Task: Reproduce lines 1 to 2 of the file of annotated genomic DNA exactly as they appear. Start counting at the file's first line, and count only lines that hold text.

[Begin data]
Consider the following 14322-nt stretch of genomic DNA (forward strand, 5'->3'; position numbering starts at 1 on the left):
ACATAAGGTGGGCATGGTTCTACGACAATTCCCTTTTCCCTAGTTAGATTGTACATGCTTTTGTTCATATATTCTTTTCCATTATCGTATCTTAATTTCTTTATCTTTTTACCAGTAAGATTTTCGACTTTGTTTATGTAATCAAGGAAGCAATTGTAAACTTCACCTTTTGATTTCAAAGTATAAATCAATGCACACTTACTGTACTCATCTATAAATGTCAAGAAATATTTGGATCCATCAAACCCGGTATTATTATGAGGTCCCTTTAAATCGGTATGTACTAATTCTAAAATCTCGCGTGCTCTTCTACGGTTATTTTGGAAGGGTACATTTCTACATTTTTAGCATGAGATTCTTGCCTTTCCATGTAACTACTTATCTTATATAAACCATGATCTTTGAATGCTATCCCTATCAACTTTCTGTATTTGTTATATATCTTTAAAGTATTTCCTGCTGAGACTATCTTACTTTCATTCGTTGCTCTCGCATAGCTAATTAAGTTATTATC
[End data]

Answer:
Consider the following 14322-nt stretch of genomic DNA (forward strand, 5'->3'; position numbering starts at 1 on the left):
ACATAAGGTGGGCATGGTTCTACGACAATTCCCTTTTCCCTAGTTAGATTGTACATGCTTTTGTTCATATATTCTTTTCCATTATCGTATCTTAATTTCTTTATCTTTTTACCAGTAAGATTTTCGACTTTGTTTATGTAATCAAGGAAGCAATTGTAAACTTCACCTTTTGATTTCAAAGTATAAATCAATGCACACTTACTGTACTCATCTATAAATGTCAAGAAATATTTGGATCCATCAAACCCGGTATTATTATGAGGTCCCTTTAAATCGGTATGTACTAATTCTAAAATCTCGCGTGCTCTTCTACGGTTATTTTGGAAGGGTACATTTCTACATTTTTAGCATGAGATTCTTGCCTTTCCATGTAACTACTTATCTTATATAAACCATGATCTTTGAATGCTATCCCTATCAACTTTCTGTATTTGTTATATATCTTTAAAGTATTTCCTGCTGAGACTATCTTACTTTCATTCGTTGCTCTCGCATAGCTAATTAAGTTATTATC